I’ve come to appreciate Cyril of Alexandria’s 5th-century commentary on Luke. I don’t necessarily agree with everything in it, but it is interesting, edifying, and enlightening. While studying the account of Jesus casting the demon out of the man in the synagogue (Lk 4:33-35; cf. Mk 1:33-26), I came across these helpful comments by Cyril.
The evil demons therefore were cast out, and made moreover to feel how invincible is His might: and being unable to bear the conflict with Deity, they exclaimed in imperious and crafty terms, “Let us alone: what is there between us and Thee?” meaning thereby, Why dost Thou not permit us to keep our place, whilst Thou art destroying the error of impiety?
But they further put on the false appearance of well-sounding words, and call Him the Holy One of God. For they supposed that by this specious kind of language they could excite the desire of vainglory, and thereby prevent His rebuking them, returning as it were one kindness for another. But though he be crafty, he will fail of his prey: for “God is not mocked;” and so the Lord stops their impure tongues, and commands them to depart from those possessed by them.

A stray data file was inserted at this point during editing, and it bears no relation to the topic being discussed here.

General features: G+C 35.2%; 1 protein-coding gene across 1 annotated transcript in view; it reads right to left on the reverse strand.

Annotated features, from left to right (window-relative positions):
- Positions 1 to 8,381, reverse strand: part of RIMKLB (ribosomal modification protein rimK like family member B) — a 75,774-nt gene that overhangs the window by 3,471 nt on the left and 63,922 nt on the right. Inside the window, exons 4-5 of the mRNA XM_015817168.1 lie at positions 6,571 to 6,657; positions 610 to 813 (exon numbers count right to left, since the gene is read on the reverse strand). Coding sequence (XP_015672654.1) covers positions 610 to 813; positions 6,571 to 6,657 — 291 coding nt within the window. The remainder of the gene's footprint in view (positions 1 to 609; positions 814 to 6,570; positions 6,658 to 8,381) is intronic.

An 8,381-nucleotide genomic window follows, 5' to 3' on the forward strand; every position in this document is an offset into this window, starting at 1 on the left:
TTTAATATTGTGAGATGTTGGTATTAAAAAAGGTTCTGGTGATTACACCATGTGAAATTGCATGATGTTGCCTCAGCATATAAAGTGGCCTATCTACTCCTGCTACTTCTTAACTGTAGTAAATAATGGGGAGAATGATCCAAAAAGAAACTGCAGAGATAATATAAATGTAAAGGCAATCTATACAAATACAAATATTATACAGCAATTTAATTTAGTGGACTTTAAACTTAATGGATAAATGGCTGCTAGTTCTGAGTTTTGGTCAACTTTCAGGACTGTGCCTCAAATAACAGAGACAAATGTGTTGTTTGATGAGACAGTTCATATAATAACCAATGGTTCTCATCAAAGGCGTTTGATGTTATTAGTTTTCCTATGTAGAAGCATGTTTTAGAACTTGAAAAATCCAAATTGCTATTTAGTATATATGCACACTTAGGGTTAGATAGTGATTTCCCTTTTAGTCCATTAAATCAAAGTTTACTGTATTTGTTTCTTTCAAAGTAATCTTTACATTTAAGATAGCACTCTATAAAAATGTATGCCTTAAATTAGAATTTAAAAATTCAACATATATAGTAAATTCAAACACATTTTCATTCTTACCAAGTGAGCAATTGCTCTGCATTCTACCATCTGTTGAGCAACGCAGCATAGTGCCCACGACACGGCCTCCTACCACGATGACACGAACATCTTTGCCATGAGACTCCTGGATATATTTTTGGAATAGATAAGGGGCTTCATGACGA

And the bystanders being made witnesses of so great deeds, were astonished at the power of His word. For He wrought His miracles, offering up no prayer, to ask of any one else at all the power of accomplishing them, but being Himself the living and active Word of God the Father, by Whom all things exist, and in Whom all things are, in His own person He crushed Satan, and closed the profane mouth of impure demons.
Cyril, Commentary on Luke, Sermon XII.
Covenant Presbyterian Church (OPC)
Hammond, WI, 54015